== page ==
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Communicating Effectively Across Cultures Series: You Need to Look Beyond the Verbal Messages

Sep 23, 2022
Verbal Messages

 

"The problem with communication is the illusion that it has been accomplished."
- George Bernard Shaw 

When communicating across cultures, you need to remember that there are numerous differences in the ways individuals communicate. In order to avoid any misunderstandings, you need to

  1. learn about differences in conversational and written etiquette, and
  2. avoid projecting your style onto someone else’s.

The following principles are worth mentioning because of their potential for creating misunderstandings in the workplace. They will also raise your awareness of different communication styles.

1. Understand that messages can be delivered directly or indirectly

The extent to which speakers reveal their intentions through either verbal or written messages will depend on whether they are direct or indirect communicators.

Direct communicators disclose their needs and intentions through spoken and written words. Many individuals in the USA adopt this style as the most appropriate, especially in business contexts.

Indirect communicators, on the other hand, tend to “camouflage” their needs and intentions in their message. For individuals who prefer this style, maintaining harmony in the relationship takes precedence over being totally honest. A “white lie” is more appropriate than telling the truth. 

Here is an example. A direct communicator will say “That is not a good idea.” 

An indirect communicator, on the other hand, will disagree with the idea by saying Do you think that is a good idea?” or “Are there any other ideas?”                                                               

In increasingly cross-cultural workplaces, it is essential that managers and supervisors remember that different groups place different priorities on telling the truth, being honest, preserving harmony, and trying to avoid conflict. 

2. Pay attention to body language, context, and environmental clues

Another significant way in which groups differ in how they communicate relates to their preference for high-context or low-context communication. 

For high-context communicators, most of the information is presumed to be understood and, therefore, need not be communicated directly. That is because the speaker’s intention or meaning is already being conveyed through the context (e.g., social roles, status, or positions) and through nonverbal channels (e.g., pauses, silence, tone of voice). The message receiver is the one responsible for “reading between the lines,” and decoding the nonverbal subtleties that accompany the verbal message.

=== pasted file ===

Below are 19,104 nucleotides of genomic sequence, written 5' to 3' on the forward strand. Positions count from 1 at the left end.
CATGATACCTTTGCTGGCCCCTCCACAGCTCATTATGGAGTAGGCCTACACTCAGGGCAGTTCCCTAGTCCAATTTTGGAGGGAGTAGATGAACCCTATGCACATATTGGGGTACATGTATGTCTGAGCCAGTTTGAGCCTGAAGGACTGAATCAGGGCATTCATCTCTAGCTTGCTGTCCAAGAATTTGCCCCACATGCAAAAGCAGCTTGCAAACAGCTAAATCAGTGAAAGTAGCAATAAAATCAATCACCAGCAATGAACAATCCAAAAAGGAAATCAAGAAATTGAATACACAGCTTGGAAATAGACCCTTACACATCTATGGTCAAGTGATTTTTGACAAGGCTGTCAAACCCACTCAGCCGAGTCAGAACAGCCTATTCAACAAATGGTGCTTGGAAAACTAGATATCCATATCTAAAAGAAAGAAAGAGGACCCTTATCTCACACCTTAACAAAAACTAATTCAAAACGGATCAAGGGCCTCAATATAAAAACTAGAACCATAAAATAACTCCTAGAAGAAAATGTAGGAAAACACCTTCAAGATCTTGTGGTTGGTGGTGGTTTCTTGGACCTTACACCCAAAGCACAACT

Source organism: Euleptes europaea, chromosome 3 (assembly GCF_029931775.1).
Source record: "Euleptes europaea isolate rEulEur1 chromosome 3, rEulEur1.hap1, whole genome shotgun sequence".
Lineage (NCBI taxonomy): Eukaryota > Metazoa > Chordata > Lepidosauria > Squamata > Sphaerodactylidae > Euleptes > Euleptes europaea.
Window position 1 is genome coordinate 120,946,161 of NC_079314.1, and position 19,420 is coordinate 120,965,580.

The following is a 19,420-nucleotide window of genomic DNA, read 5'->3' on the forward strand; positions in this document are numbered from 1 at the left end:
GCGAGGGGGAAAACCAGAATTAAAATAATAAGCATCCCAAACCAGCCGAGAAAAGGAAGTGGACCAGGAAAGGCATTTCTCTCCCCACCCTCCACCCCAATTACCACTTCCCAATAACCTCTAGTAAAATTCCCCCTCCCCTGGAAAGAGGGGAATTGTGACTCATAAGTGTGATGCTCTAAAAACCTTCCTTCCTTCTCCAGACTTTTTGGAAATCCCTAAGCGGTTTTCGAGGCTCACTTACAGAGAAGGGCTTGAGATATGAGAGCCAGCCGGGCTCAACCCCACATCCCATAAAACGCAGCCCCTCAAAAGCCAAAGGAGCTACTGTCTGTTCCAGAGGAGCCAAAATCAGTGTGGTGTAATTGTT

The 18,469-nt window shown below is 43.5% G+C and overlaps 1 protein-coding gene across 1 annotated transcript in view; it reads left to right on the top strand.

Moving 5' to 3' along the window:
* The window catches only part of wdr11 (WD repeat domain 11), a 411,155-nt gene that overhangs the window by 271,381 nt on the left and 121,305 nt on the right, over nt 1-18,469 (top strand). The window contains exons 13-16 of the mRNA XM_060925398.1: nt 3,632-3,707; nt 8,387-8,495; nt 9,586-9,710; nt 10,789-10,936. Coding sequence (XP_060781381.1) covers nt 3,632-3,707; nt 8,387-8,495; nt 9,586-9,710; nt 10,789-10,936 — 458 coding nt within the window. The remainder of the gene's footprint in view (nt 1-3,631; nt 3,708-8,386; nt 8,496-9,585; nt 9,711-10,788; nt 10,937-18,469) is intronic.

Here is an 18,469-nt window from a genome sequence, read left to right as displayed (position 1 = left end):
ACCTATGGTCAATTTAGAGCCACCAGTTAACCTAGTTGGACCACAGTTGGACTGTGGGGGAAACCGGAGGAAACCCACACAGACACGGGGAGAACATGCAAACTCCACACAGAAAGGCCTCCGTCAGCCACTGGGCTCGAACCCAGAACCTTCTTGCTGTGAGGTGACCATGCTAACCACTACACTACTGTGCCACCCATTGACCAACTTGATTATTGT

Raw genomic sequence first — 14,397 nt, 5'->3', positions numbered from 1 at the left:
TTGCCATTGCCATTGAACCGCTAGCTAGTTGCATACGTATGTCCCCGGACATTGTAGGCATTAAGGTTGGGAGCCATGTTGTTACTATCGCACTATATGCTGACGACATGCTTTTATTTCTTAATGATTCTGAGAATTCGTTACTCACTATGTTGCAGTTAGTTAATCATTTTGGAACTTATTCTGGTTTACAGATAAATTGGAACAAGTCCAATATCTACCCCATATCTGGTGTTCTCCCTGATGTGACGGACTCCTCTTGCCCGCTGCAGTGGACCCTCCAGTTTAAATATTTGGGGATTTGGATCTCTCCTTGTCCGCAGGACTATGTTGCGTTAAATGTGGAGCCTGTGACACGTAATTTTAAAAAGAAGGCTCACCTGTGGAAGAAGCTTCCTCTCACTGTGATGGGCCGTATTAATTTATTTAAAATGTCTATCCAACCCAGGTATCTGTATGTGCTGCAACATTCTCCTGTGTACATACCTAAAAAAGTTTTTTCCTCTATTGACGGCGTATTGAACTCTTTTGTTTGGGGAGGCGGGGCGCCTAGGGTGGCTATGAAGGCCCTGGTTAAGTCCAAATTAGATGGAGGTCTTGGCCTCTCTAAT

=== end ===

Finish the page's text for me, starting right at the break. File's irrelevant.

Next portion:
Low-context communicators do just the opposite. For them, most of the information should be transmitted through explicit verbal or written messages. They expect intention or meaning to be delivered explicitly. Straight talk is preferred, and the speaker is the one responsible for constructing a clear, persuasive message that the listener can decode easily. 

Below is a list of countries and where they fall in the high/low communication context continuum. 

 

 

 


Source: Ting-Toomey and Chung (2012)

Four Key Strategies to Remember When Communicating Across Cultures

  1. Be very careful when interpreting someone’s behavior. That is because we often look at the world through our own culturally tinted lenses. If you find yourself attaching a negative interpretation to someone’s behavior, seek other possible logical explanations. For example, a silent employee could be silent because he is not understanding, he is not interested, he is translating what is being said, he is formulating the proper answer, etc.
  2. Knowledge of culture-specific behavior is useful, but you must keep in mind that it will never apply to all individuals or circumstances. Proper behaviors are those that are appropriate in the context of the culture, setting, and occasion. What is right in one set of circumstances may be totally wrong in another. For example, as someone coming from a high-contact culture, my preferred way to greet individuals is by hugging and kissing them on the cheeks. When meeting US-Americans though, especially in a business setting, I resort to a handshake.
  3. Always put your observational skills to good use and focus on how members of the other culture behave. Things you can pay attention to include:
    • How far apart do they stand?
    • What gestures are appropriate?
    • Do the rules apply to all or only the elderly?
    • Does the context matter (i.e., business setting only)?
    • Does it apply to all or only among those with equal status?
  4. While you can expect similarities (i.e., we all need food, shelter, and security), remember that your employees’ cultural upbringing will determine what is appropriate. Culturally competent managers and supervisors understand that and work diligently to build bridges among employees. 

  

 

 

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